Busy people are the best to work with


Decision makers, by definition, are difficult to get in touch with. With the power to make strategic decisions on behalf of the organization and authorize large purchases comes a plethora of meetings and requests. Salespeople must deftly maneuver past gatekeepers to secure a time slot on the ultimate decision maker’s calendar. It’s a tricky task, and sellers sometimes fail or throw in the towel.

But no matter who you’re trying to book a meeting with, I doubt this person is as in demand as, say, Warren Buffet. And yet, Gillian Zoe Segal, author of the new book Getting There, was able to wheedle an hour long meeting with the eminent investor.

How in the world did she do it? Segal reveals her secrets to getting a meeting with ultra-busy people in her post "You Can Meet Anyone You Want: Here’s the Formula I Used."

"If you are not a big name or don’t have something major to offer, accept that you will not be at the top of anyone’s priority list — no matter how important your request might seem to you. You will be ignored and rejected a lot, and you can’t take it personally or allow it to depress or discourage you," Segal writes. "Make yourself as human as possible — the less human you appear, the easier it is for someone to reject you."

What Is Factoring?

Common questions and answers about factoring (also known as "accounts receivable financing").

How Does Factoring Work?

Factoring is a transaction in which a business sells its invoices, or receivables, to a third-party financial company known as a “factor.” The factor then collects payment on those invoices from the business’s customers. Factoring is known in some industries as “accounts receivable financing.”

The main reason that companies choose to factor is that they want to receive cash quickly on their receivables, rather than waiting the 30 to 60 days it often takes a customer to pay. Factoring allows companies to quickly build up their cash flow, which makes it easier for them to pay employees, handle customer orders and add more business.

What is a Cash Advance?

When you factor an invoice, the factoring provider advances to you a percentage of that invoice value, usually within 24 hours. The factor will then pay you the balance of the invoice, minus fees, after it collects payment from your customer. The cash advance rate can vary depending on what industry your company is in and whom you choose as a factor. The advance rate can range from 80% of an invoice value to as much as 95%. Your industry, your customers’ credit histories and other criteria help determine the advance rate you receive.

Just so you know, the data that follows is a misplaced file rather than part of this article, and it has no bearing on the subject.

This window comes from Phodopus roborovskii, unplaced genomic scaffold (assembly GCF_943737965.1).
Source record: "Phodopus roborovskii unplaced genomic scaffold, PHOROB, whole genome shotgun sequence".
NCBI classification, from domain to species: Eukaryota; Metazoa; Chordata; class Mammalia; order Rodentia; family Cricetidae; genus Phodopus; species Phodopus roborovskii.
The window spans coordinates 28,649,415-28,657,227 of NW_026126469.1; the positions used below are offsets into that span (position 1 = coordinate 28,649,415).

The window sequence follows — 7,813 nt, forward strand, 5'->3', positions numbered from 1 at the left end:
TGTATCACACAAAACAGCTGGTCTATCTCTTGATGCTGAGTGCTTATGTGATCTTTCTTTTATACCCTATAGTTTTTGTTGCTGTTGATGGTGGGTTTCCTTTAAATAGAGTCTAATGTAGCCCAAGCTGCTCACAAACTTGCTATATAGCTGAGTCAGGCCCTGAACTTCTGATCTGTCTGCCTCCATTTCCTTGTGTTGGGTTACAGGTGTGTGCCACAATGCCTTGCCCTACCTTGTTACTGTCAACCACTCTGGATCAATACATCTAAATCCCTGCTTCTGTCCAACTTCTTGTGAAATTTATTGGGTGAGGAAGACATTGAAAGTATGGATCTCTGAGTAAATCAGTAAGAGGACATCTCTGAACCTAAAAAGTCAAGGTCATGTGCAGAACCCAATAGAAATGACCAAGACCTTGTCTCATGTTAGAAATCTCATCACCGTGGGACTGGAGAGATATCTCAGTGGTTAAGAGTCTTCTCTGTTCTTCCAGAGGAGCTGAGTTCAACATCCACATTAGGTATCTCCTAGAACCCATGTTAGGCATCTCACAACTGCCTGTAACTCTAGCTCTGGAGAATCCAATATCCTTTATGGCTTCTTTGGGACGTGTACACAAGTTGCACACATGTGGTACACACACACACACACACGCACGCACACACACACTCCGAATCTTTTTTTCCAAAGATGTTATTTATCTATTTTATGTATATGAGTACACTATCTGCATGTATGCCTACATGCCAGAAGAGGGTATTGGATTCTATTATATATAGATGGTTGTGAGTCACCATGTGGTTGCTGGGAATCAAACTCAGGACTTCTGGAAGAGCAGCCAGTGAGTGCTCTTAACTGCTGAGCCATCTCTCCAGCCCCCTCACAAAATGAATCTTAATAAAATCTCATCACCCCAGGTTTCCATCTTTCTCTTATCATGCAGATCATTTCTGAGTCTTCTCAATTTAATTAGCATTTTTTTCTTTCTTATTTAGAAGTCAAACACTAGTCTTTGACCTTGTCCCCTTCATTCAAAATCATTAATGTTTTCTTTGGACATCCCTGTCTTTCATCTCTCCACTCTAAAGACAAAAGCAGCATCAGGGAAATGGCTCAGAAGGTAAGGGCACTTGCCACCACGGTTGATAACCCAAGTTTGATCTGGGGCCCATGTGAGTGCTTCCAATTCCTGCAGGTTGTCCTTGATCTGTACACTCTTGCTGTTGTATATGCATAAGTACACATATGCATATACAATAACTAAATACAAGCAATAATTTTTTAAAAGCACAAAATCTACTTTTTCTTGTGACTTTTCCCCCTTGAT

Why Not Just Wait for My Customers to Pay?

The long wait on customer payments can limit the amount of cash your company has on hand to meet expenses and achieve financial goals. While there are many advantages to factoring, the main benefit is quick payment on your invoices. Let’s say, for example, that your company averages $100,000 in receivables each month. However, you have nothing to show for it at month’s end because your customers wait longer than 30 days to pay. Factoring ensures that you receive cash on those invoices immediately. Even at an 80% advance rate, your business can count on having $80,000 in the bank at month’s end, instead of zero.

Know anyone who knows companies for sale or looking for funding?

Following are three reasons to consider when thinking about selling your business.

1. Business value
Collegue John Hammett is an investment banker at Corporate Finance Associates and a former company owner himself. At one point in his career, Hammett was working for an entrepreneur in his mid-50s who sold one of two divisions in his company. While working on the transaction with the company owner, Hammett learned some valuable advice that has stuck with him to this day.

“Anytime you have an opportunity to get liquidity in your company, you need to seriously consider it because running a business is risky and the longer you hold on to that business and the bigger you get, the more chance you risk of failure,” says Hammett. “There is value in a business but no liquidity until you go through a transaction of selling a piece or all of your company to a buyer.”

2. Tired of risk
In the early stages of a business, owners are more confident in taking risks, because they don’t have much value in their companies yet to lose. Taking chances are essential and beneficial if the founder wants their business to grow beyond the initial stages.

As the company grows, so does the value — and owners become more conservative fearing greater damage than when it was a smaller business. Owners who are older no longer have the luxury of time to spend years on damage control fixing bad strategies, so they avoid those risky situations that could lose their company.

Business owners should always be looking to exit their investment. Not because the company may be in a bad place but because it is a smart business decision.

3. Time for change
Cal Lai, president and CEO of Recom Technologies (who also is an Cerius advisory board member), points out that owners have many reasons for selling their businesses. Although a chance at liquidity is a good reason for an owner to decide it’s time to sell the business, it may not be the only reason. After dedicating 15 to 20 years of time, energy and resources into building a company, CEO’s and founders may find themselves ready for retirement. Or an owner may be ready for some change and seek a new opportunity. That could be motivation enough